Lotte Pitcher: Lessons learned from first time at CodeGarden
Last week we heard Lee Kelleher share his experiences from being at four CodeGardens before. This time, it’s a bit different. I asked Lotte Pitcher who was at CodeGarden for the first time last year, the exact same questions.
Who are you and why is Umbraco and CodeGarden relevant to you?
I run PAM Internet, a small web development company in London. We develop with ASP.Net, SharePoint and, of course, Umbraco.
We discovered Umbraco 18 months ago, and wish it had been earlier. Technically, it was such an obvious fit for our years of .Net experience. It is now, definitely, our preferred framework to use to build public facing websites.
At CG13 I expect to learn, and to be inspired. As a small business owner, I find it hard to make much time for either normally. At CodeGarden there are the obvious things, such as hearing about packages I was unaware of, and seeing what the HQ is up to. But I also really enjoy the opportunity to see how other developers work, and what tools they use.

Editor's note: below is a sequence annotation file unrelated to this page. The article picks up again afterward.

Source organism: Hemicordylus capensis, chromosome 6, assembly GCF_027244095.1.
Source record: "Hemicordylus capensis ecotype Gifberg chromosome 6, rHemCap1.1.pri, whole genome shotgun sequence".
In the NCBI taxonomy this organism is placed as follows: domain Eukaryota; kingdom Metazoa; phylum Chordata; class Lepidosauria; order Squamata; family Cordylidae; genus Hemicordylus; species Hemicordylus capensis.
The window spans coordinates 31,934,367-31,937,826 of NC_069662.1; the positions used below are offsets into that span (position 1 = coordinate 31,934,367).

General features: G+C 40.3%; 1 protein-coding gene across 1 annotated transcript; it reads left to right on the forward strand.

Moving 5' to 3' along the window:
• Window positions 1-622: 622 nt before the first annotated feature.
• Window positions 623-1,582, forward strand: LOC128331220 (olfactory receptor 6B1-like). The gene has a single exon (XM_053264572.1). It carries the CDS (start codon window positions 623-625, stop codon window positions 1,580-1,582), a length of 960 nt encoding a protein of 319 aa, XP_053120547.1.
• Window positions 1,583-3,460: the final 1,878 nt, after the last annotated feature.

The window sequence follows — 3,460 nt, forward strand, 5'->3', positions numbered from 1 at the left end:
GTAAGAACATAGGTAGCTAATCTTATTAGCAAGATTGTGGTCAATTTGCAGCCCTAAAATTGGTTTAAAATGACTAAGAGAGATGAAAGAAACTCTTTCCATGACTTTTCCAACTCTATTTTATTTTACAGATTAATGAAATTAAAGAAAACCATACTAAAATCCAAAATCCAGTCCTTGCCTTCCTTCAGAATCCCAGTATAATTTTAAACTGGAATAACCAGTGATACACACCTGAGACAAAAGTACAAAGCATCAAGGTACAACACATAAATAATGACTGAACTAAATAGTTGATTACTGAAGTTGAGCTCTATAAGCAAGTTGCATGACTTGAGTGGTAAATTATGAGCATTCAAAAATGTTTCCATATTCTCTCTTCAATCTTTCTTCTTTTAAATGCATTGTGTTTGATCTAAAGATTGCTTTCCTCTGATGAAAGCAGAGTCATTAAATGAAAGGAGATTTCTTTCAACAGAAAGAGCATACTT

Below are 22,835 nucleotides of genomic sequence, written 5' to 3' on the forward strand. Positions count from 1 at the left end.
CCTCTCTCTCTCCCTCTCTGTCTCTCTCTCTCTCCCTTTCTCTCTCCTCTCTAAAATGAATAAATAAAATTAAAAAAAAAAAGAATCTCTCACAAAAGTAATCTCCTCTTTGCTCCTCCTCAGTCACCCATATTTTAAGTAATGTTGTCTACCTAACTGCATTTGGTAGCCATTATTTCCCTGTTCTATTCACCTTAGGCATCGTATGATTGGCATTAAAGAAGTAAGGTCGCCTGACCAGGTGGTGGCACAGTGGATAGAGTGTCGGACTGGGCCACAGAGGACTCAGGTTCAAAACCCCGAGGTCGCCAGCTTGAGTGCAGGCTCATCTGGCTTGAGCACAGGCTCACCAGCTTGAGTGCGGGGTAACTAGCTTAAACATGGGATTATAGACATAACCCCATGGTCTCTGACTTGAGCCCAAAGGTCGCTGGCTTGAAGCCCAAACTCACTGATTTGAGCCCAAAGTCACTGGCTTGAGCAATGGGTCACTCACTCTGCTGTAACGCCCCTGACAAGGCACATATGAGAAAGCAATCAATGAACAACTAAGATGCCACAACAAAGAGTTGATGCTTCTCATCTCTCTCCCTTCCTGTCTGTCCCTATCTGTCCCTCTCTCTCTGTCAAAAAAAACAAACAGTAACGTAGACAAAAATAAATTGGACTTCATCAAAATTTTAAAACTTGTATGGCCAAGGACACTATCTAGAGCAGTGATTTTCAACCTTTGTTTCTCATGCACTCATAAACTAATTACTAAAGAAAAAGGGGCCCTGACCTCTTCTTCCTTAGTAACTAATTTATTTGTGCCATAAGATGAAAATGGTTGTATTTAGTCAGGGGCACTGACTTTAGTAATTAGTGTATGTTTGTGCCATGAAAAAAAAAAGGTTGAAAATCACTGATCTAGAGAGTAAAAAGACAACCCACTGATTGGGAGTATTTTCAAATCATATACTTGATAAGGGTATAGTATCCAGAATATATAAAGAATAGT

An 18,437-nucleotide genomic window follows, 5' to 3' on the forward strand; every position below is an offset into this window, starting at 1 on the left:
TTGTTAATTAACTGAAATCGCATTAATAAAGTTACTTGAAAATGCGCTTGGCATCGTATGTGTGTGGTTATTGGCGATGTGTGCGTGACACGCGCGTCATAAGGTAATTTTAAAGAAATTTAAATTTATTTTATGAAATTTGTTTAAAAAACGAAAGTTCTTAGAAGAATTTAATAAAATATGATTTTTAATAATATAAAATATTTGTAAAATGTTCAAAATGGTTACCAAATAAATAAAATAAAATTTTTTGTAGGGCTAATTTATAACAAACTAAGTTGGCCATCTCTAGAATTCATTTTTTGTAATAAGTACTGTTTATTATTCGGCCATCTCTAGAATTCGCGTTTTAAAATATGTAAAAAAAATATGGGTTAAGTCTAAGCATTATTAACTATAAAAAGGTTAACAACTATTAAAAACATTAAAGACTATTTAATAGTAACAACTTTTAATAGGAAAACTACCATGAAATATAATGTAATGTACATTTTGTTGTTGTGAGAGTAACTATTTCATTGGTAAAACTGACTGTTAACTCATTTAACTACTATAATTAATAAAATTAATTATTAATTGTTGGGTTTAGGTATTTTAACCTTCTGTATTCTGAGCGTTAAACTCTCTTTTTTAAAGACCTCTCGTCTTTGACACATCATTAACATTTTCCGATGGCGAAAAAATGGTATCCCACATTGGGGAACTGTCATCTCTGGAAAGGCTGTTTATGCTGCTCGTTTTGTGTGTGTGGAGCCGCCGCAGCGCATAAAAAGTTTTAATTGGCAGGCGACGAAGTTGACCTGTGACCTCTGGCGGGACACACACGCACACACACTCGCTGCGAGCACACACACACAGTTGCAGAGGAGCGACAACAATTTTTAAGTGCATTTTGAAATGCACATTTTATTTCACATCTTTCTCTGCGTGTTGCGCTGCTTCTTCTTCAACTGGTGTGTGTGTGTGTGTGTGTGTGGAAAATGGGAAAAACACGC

What's your best memory from previous CodeGardens?
The boat trip at the end of the first day of CG12.
Last year was my first CodeGarden, and I went on my own knowing only one other person (Darren Ferguson who had done my level 2 training course). Having only used Umbraco for about 6 months I was a bit daunted by spending 3 days with Umbraco-geniuses. I’d been to a couple of Microsoft conferences previously and, whilst very educational, found them soulless and impersonal.
It was on the boat trip that I realised just how different this ‘conference’ was. These weren’t ubergeeks – but a bunch of fun, friendly and interesting people who happened to do a similar thing to me. This was a community I wanted to be part of!
If this was your first CodeGarden, what's your top three list of tips you'd wish someone had told you?
- Tell your office to manage things as though you are on holiday. Chatting in the breaks and the evening to other Umbracians is just as important as attending the sessions (if not more). You will be missing out if you are back in the hotel on your laptop as soon as the formal sessions finish.
- Make a note of the people who have helped you out: whether with a package, on the forums or who post useful stuff on Twitter. Seek them out, say hello, and offer to buy them a beer to say thank you.
- Get plenty of sleep beforehand. Seriously!